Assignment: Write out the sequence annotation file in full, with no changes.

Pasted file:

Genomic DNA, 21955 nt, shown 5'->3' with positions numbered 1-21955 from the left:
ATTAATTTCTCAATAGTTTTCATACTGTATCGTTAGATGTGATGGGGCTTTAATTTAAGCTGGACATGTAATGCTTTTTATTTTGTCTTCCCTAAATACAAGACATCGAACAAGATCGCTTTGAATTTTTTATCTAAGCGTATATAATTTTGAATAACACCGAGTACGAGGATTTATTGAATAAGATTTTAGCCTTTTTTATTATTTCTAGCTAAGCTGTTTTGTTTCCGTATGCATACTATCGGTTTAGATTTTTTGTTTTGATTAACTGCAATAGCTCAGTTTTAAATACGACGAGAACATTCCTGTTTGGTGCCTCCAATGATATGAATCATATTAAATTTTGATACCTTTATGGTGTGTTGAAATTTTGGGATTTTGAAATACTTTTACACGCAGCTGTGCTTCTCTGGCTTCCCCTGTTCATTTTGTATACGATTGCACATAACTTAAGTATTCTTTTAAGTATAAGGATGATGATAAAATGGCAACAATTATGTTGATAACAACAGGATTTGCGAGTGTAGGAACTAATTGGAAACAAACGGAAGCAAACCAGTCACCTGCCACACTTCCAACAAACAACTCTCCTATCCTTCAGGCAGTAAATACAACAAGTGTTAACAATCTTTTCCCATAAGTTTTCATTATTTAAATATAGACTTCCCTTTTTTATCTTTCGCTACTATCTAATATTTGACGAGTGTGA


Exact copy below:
Genomic DNA, 21955 nt, shown 5'->3' with positions numbered 1-21955 from the left:
ATTAATTTCTCAATAGTTTTCATACTGTATCGTTAGATGTGATGGGGCTTTAATTTAAGCTGGACATGTAATGCTTTTTATTTTGTCTTCCCTAAATACAAGACATCGAACAAGATCGCTTTGAATTTTTTATCTAAGCGTATATAATTTTGAATAACACCGAGTACGAGGATTTATTGAATAAGATTTTAGCCTTTTTTATTATTTCTAGCTAAGCTGTTTTGTTTCCGTATGCATACTATCGGTTTAGATTTTTTGTTTTGATTAACTGCAATAGCTCAGTTTTAAATACGACGAGAACATTCCTGTTTGGTGCCTCCAATGATATGAATCATATTAAATTTTGATACCTTTATGGTGTGTTGAAATTTTGGGATTTTGAAATACTTTTACACGCAGCTGTGCTTCTCTGGCTTCCCCTGTTCATTTTGTATACGATTGCACATAACTTAAGTATTCTTTTAAGTATAAGGATGATGATAAAATGGCAACAATTATGTTGATAACAACAGGATTTGCGAGTGTAGGAACTAATTGGAAACAAACGGAAGCAAACCAGTCACCTGCCACACTTCCAACAAACAACTCTCCTATCCTTCAGGCAGTAAATACAACAAGTGTTAACAATCTTTTCCCATAAGTTTTCATTATTTAAATATAGACTTCCCTTTTTTATCTTTCGCTACTATCTAATATTTGACGAGTGTGA